The migrant caravan that traveled from Central America to the United States last month generated headlines — and angry rhetoric — long before it arrived.
The situation reached fever pitch the Sunday after Thanksgiving when 500 or so migrants attempted to cross into the U.S. at the San Ysidro Port of Entry in Tijuana, Mexico. U.S. Customs and Border Protection agents responded by launching tear gas over the border.
Many of the migrants are seeking asylum, and almost all have been displaced from their communities — facts that two UC Santa Barbara social scientists argue have been omitted from the ongoing news coverage.
“The mainstream media has totally de-historicized and decontextualized the situation,” said Ralph Armbruster-Sandoval, a professor of Chicana and Chicano Studies. “They talk about gang violence, poverty and general misery, but without any background you’re left to wonder why that is. With no analysis or context, you’re thinking, ‘I’m a little bit sympathetic, but isn’t it their own government’s fault, and why don’t they just vote them out?’”
The problem is much more complicated, the scholars say, and decades in the making.
The U.S. component
“The biggest question we need to ask is why this caravan is coming to the United States,” said William Robinson, a professor of sociology with affiliations in the campus’s global studies and Latin American studies departments. The answer, according to Robinson, lies in Central American history and U.S. policies that are responsible for “uprooting people and giving them no choice but to migrate here.”
This particular part of the story, he noted, begins in the 1970s and 1980s when Central America saw a number of radical and revolutionary upheavals aimed at overthrowing military dictatorships and oppressive family regimes that had been backed by the U.S. “That was successful in only one country — Nicaragua,” he said.
However, in the countries from which the majority of the current migrant caravans originate — Honduras, El Salvador and Guatemala — similar movements, those among peasants, workers, students, women and indigenous communities, were not able to achieve the same kind of social justice.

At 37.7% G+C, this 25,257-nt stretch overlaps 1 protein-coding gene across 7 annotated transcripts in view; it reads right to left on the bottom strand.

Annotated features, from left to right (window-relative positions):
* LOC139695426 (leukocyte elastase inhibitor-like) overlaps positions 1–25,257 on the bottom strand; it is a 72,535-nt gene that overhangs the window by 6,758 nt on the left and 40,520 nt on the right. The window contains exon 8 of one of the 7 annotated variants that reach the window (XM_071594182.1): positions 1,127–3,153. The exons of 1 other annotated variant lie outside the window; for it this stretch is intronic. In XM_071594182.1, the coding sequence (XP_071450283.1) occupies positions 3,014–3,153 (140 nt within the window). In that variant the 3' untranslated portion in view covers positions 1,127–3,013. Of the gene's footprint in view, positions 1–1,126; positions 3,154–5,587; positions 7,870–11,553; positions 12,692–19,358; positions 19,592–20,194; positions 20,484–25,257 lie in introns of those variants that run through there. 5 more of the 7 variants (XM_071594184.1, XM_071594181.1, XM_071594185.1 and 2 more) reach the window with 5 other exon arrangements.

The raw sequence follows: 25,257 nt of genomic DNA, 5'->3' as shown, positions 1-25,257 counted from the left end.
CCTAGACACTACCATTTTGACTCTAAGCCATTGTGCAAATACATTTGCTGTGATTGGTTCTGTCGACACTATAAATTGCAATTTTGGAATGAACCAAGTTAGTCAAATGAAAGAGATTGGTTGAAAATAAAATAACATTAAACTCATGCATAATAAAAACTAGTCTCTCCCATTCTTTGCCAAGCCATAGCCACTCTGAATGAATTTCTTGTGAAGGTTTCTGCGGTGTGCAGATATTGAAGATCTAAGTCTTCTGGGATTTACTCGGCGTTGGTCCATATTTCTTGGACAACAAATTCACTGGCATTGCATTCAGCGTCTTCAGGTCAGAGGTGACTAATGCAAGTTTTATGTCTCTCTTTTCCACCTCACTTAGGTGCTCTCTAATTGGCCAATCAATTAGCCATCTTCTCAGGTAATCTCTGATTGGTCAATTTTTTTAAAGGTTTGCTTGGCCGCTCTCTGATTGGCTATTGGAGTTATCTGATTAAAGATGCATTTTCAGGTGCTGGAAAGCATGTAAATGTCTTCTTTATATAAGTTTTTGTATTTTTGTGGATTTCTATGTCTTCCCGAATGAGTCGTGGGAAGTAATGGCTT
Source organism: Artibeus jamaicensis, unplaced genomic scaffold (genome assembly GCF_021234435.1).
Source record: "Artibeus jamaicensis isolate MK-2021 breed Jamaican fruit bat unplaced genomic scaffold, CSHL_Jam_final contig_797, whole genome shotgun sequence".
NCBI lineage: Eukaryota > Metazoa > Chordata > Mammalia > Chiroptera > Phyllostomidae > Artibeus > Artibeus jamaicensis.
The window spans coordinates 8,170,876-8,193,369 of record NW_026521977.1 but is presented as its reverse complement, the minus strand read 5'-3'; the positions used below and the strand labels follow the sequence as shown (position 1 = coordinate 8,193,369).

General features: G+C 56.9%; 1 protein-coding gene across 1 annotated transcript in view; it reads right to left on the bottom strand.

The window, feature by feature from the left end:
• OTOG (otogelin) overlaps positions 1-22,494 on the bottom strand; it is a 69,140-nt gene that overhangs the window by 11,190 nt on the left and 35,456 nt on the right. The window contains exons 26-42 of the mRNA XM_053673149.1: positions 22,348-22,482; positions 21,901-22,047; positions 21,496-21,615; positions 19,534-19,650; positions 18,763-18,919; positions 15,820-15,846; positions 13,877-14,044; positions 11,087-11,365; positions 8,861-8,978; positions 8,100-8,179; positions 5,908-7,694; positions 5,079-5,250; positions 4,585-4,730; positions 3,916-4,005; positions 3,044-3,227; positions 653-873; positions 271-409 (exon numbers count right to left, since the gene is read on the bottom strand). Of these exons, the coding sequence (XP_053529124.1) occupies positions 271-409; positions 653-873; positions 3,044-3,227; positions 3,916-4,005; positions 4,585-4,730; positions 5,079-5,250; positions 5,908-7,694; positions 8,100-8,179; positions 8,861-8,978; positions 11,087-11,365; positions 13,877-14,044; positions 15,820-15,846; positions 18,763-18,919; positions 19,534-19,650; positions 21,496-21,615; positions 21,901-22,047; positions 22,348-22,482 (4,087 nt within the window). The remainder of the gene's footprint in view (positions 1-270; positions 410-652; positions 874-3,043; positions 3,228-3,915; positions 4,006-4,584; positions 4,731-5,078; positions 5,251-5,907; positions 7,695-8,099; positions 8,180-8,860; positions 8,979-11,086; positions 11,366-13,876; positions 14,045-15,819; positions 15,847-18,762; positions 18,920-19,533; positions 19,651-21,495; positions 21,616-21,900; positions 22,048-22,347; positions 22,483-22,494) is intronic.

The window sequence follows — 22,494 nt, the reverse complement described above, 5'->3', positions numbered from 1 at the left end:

“The role of the U.S. in trying to transform those systems in favor of poor and outcast majorities was to intervene militarily, politically and economically to shore up the elite social orders and to prevent any deeper democratization of these societies,” Robinson said. “Things did settle down a bit and there were negotiated peace agreements, but nothing changed in terms of small elites controlling all the resources and a vast dispossessed majority.”
Globalization, agribusiness and tourism
Fast forward to the 1990s and 2000s and the new era of globalization begins. “And that globalization is going to be promoted by U.S. and Central American elites,” he went on. “By the time you get to the 21st century, you have this massive transnational corporate takeover of the region’s resources.” Hundreds of thousands — maybe millions — of peasants in the countryside are displaced as transnational agribusiness comes in and sets up giant plantations and as upscale tourist complexes are set up as global playgrounds for the world’s “better off,” Robinson explained.
“One of the ways transnational agribusiness has come in and displaced so many is through the palm oil plantations,” he said. “These have swept through Honduras, and that’s displaced all these peasant communities, many of which were cooperatives and individual and small-scale farms. These palm oil plantations have become the big new face of agriculture in Honduras, and they’re run by Dole and all the big international fruit and agriculture corporations. It’s done for biofuel, or simply as industrial oil to export around the world.”